Females have light grey chests with white and red spotting on the throat, greenish back and white tipped tails.
They resemble the Costa's Hummingbirds, but the male's Costa's Hummingbird's gorget (throat feathers) is longer than that of the Anna's. They are larger than the Rufous Hummingbirds and lack the rusty coloration of the Rufous Hummingbirds.
Calliope Hummingbirds (Stellula calliope) - Rare (only 3 reports)
The smallest breeding bird in North America, weighting as little as a penny; as well as the smallest long distant migrant bird in the world - traveling as far as 9,000 km (5,600 miles) from the cold and harsh higher elevations of the western United States and Canada, to winter in southern Mexico. They tend to be less aggressive than the larger hummingbirds, and typically feed low in the flowers and away from the more aggressive hummingbird species.
The upper plumage of both males and females is mostly a glossy green and below creamy white. Relatively short tail and beak. Males have a white throat with iridescent elongated gorget (throat) feathers that form wine-red or purple streaks and -- when erected - show a "whiskered" effect. Females can be identified by their whitish throats with dark streaks.
Broad-tailed Hummingbirds (Selasphorus platycercus) - Rare (only 4 reports)
Males can most easily be identified by their iridescent, rose-red throats, white chest feathers and metallic green back and crown and their rounded tails. The males' tails make whistling noises in flight.
Females lack the flashy throat patch of the male and are mostly pale below. Their white-tipped outer tail feathers are rust-colored close to the body and blackish in the center; the tail feathers in the center range from green to blackish.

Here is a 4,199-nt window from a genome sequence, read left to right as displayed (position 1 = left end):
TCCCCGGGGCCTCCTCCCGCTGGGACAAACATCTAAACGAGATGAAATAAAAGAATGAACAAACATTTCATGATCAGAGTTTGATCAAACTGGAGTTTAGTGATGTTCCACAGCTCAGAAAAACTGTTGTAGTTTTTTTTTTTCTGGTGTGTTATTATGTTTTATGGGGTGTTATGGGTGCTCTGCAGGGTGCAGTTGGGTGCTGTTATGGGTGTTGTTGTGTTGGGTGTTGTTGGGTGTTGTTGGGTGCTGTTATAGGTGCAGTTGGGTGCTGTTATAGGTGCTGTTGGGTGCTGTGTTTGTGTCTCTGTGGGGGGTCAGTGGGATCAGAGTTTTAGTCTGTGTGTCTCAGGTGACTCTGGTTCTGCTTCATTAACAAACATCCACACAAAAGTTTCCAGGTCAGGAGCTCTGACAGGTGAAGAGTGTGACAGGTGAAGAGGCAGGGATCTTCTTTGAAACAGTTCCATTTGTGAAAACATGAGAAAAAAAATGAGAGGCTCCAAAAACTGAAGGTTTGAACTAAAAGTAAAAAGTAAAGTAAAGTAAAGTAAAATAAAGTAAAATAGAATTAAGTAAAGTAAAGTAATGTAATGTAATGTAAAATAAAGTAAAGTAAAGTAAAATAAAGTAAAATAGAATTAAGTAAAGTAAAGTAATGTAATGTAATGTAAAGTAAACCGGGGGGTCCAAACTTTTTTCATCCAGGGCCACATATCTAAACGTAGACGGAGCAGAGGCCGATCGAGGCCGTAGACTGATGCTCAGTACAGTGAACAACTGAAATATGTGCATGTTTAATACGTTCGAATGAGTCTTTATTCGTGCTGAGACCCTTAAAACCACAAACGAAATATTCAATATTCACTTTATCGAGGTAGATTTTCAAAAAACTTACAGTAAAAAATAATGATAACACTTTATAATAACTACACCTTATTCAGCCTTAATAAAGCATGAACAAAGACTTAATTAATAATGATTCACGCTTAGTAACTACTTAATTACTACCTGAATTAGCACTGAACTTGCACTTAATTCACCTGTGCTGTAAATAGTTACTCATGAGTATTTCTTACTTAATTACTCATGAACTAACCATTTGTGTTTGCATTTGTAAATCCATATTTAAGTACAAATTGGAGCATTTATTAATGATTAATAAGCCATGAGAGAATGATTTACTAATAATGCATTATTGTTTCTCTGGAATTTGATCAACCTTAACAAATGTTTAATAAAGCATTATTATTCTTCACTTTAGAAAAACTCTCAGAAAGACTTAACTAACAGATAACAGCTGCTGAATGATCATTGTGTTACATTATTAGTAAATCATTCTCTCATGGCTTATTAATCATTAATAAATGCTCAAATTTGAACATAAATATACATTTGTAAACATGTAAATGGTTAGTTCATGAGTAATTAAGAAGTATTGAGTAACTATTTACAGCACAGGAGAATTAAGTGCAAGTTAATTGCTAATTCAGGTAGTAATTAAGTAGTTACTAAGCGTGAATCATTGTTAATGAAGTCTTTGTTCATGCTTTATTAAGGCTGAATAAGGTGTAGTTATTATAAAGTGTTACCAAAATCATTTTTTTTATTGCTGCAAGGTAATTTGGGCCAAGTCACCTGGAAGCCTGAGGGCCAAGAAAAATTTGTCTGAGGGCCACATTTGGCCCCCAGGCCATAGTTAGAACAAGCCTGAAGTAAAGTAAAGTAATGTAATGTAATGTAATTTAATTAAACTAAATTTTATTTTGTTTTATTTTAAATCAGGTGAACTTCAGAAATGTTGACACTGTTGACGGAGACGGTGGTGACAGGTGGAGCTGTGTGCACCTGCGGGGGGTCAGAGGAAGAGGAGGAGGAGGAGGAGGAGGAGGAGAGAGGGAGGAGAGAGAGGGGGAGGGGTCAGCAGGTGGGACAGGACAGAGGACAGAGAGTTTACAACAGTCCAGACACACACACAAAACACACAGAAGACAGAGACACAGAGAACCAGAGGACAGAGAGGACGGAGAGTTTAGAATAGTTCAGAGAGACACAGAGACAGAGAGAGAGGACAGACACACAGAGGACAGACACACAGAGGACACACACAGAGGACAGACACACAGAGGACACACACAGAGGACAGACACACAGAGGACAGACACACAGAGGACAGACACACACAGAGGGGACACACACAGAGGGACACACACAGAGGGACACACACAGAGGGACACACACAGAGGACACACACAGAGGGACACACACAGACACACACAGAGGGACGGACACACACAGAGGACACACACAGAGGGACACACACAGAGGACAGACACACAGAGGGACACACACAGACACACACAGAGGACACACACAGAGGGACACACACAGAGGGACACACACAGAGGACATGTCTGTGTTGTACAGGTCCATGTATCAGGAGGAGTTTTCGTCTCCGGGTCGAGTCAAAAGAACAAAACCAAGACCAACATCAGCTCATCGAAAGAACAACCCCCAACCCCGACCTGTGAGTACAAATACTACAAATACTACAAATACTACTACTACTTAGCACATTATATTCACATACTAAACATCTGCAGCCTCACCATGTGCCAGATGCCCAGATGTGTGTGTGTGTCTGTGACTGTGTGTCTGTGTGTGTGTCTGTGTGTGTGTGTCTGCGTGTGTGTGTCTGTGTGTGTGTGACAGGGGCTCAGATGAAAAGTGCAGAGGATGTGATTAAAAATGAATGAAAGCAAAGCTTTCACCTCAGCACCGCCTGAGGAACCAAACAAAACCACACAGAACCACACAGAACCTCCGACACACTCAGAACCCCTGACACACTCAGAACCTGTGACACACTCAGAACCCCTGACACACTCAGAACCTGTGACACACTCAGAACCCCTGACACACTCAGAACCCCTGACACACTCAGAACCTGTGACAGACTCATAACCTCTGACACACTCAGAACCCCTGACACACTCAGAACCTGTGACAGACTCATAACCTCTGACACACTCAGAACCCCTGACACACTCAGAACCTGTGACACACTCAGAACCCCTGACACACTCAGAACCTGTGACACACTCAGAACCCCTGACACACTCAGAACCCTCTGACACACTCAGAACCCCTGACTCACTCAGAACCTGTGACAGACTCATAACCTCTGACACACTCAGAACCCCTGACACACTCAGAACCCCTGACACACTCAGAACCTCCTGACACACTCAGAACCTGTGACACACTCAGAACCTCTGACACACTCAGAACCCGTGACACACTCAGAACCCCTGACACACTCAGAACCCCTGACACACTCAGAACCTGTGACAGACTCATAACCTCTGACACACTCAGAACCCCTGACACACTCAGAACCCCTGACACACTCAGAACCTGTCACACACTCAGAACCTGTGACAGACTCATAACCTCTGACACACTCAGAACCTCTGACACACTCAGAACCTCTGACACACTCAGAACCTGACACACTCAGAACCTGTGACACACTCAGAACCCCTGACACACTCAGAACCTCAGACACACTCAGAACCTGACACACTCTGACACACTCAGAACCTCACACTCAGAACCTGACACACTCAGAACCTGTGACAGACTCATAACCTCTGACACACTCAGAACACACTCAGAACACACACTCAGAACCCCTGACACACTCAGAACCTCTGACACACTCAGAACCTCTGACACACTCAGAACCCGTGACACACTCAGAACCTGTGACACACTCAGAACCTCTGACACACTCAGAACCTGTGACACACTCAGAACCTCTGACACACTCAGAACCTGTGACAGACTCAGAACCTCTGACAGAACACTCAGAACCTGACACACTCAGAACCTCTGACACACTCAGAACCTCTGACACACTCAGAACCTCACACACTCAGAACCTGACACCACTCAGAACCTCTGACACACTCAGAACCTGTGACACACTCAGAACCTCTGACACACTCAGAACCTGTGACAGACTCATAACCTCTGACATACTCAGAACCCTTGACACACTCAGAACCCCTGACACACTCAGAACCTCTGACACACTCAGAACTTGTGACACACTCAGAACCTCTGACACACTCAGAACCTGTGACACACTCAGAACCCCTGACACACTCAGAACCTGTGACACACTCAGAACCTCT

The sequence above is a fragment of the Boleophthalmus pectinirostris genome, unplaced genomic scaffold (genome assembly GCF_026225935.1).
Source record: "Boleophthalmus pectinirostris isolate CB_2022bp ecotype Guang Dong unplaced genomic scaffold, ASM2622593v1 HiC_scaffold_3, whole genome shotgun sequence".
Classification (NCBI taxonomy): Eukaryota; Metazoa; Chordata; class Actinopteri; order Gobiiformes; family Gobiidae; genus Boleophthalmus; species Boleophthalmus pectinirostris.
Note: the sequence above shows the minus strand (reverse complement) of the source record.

Buff-bellied Hummingbirds (Amazilia yucatanensis) - Rare (only 1 report in 1993)
The male's throat is a metallic golden green and the red, dark-tipped bill is straight and slender. Back and head are mostly metallic olive. The lower chest ranges in coloration to whitish with various shades of grey or green, or buffy (yellowish-brown).
The tail and primary wing feathers are rufous (reddish-brown) and slightly forked. The underwing is white.
The female is generally less colorful than the male and has a a dark upper bill
Magnificent or Refulgent Hummingbirds (Eugenes fulgens) - Rare visitor (only 1 report in 1993)
They are nearly twice as large as any other hummingbird species found in this State, and can often be identified by their size alone.
The male has a metallic green throat and a black chest. His forehead and crown are purple and the back is dark green.
The female plumage is less bright. Her chest is solid grey. Her back and crown are olive green. Her tail feathers are pearl-grey tipped.
If you see a hummingbird that doesn't appear to be any of the above, please e-mail comments / images to: firstname.lastname@example.org. Thanks!
The favorite feeding plants for Hummingbirds in Arkansas are:
Many hummingbirds favor red blossoms with a tubular shape (but some species prefer other colors). Hummingbirds feed readily on pink, blue, orange, peach and purple flowers.
- Anise Sage (Salvia guaranitica) - blue flowers. One of hummingbird favorites. Also: Salvia pensetmonoides
- Hummingbird Mints -- (Agastache cana and Agastache rupestris / Agastache 'Acupulco Salmon and Pink' ) - Perennial; grows quickly; very fragrant.
- Flowering Maple (Abutilon sp.) - Not cold resistant. Only survives the winter if brought indoors. A prolific bloomer with lots of nectar. A favorite feeding plant.
- Trumpet honeysuckle (Lonicera sempervirens)
- Texas Sage (Salvia coccinea), Salvia 'Maraschino' (Bush Salvia)
- Red Hot Poker (Tritoma)
- Bee Balm (Monarda)
- Penstemon barbatus
- Crocosmia 'Lucifer'
- Crabapple and Sargent crabapple are hummingbird favorites
- Cross Vine (Bignonia capreolata) - evergreen. Orange-red flowers bloom during May and June.
- Corsage - an evergreen (Azalea cultivar) produces lavender blooms
- Wild red columbine (Aquilegia canadensis)
- Cardinal flower (Lobelia cardinalis)
- Day Lilies, Columbine, Sweet William, Common Foxglove, Hosta, Coral Bells and Shasta Daisy
High Quality Species Photos, Videos and/or Articles Contributions are welcome! Click here to upload articles and images.
Please Note: The images on this page are the sole property of the photographers (unless marked as Public Domain). Please contact the photographers directly with respect to any copyright or licensing questions. Thank you.
The Avianweb strives to maintain accurate and up-to-date information; however, mistakes do happen. If you would like to correct or update any of the information, please send us an e-mail. THANK YOU!